The “visit” to Alabama turns into her mother’s decision to marry this ma. 14-year-old Chuna, who thought she was just going on another mother-daughter trip, grapples with culture shock, bullying, and integrating into a new family. Her mother is still her hero, and she recognizes the sacrifices she has made in order for them to survive. It’s rough going though, especially when the rest of the Kims, her new stepfamily, are not in any way supportive. Even though life wasn’t perfect in Korea, where she was bullied for different reasons. China comes from a single parent hone. This is looked on as a disgrace in Korea. One of the reasons Chumash mother wanted to leave Korea was to escape the strict expectations and prejudices that exist in the Korean culture.
Now in Alabama, most of the people she interacts with at school are White. Due to this and the language barrier where she receives no help, China is totally alone. It isn’t until her mother reminds her of her love of comics and drawing that Chuna, now going by Robin, begins to thrive. When her mother yet again escapes yet another unfortunate marriage they move to Virginia just outside of Washington. This high school is totally diverse due to the immigrants working in D.C.
The coming of age story of Chuna really tugged on my heart strings. I wanted to help her navigate her life and remove some of the struggle. But then as her life evolved the struggles shaped her into the strong woman she became.
This is a marvellous Graphic memoir for age 12-adult ( )
  jothebookgirl | Oct 22, 2020 |
I think this was my first time really consuming content that focuses so strongly on displacement

I was teary when she found a community of international students in her ESL class

Twas upsetting for me reading about a kid being forced into stuff without giving them the respect of at least telling them in advance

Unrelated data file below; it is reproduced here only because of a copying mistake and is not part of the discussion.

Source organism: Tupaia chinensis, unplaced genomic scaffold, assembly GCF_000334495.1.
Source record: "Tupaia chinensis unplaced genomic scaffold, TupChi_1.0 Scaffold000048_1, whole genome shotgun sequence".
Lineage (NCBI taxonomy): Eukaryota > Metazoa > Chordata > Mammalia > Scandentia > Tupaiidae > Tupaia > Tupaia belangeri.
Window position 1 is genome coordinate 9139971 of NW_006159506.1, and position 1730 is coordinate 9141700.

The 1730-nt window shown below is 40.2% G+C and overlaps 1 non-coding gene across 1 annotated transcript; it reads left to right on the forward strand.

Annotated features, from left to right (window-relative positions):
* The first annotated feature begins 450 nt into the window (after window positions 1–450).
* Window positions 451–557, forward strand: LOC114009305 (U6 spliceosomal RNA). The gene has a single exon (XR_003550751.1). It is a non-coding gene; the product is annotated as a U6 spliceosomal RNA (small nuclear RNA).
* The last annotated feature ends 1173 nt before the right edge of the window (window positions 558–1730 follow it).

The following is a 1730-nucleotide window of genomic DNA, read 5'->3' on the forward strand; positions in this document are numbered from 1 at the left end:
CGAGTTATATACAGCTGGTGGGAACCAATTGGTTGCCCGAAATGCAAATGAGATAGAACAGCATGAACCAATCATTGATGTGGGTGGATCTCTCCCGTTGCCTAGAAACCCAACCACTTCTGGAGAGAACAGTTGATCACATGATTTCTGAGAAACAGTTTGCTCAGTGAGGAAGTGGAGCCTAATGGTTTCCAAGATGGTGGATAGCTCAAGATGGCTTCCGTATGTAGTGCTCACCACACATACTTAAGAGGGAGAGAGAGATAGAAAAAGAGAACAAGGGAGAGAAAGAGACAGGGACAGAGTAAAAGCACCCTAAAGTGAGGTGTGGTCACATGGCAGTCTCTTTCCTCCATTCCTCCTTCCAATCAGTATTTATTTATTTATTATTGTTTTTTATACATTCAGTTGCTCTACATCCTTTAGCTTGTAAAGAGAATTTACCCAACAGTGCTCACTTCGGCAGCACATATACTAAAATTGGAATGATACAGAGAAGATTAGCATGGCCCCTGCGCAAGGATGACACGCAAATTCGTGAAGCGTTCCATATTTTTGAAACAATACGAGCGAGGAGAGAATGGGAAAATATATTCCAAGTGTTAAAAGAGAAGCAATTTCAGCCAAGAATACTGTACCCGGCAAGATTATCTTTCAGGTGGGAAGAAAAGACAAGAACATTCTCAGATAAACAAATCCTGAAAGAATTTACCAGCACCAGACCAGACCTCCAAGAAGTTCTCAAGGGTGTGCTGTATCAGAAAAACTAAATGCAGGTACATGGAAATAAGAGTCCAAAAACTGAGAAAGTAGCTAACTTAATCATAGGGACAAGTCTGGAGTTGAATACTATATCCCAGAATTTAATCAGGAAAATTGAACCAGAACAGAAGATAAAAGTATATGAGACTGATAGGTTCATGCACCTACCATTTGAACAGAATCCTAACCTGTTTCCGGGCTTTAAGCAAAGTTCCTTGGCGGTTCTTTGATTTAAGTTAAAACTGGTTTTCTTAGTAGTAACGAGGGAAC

Enjoyed this! ( )
  JumbaJustine | Oct 15, 2020 |
Showing 1-5 of 17 (next | show all)
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To my mother, whose tenacity has taught me never to give up
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August 7, 1995, Seoul, South Korea
"Welcome to Good Morning English!"
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"A powerful and moving teen graphic novel memoir about immigration, belonging, and how arts can save a life--perfect for fans of American Born Chinese and Hey, Kiddo. For as long as she can remember, it's been Robin and her mom against the world. Growing up as the only child of a single mother in Seoul, Korea, wasn't always easy, but it has bonded them fiercely together. So when a vacation to visit friends in Huntsville, Alabama, unexpectedly becomes a permanent relocation--following her mother's announcement that she's getting married--Robin is devastated. Overnight, her life changes. She is dropped into a new school where she doesn't understand the language and struggles to keep up. She is completely cut off from her friends in Seoul and has no access to her beloved comics. At home, she doesn't fit in with her new stepfamily, and worst of all, she is furious with the one person she is closest to--her mother. Then one day Robin's mother enrolls her in a local comic drawing class, which opens the window to a future Robin could never have imagined"--Amazon.com.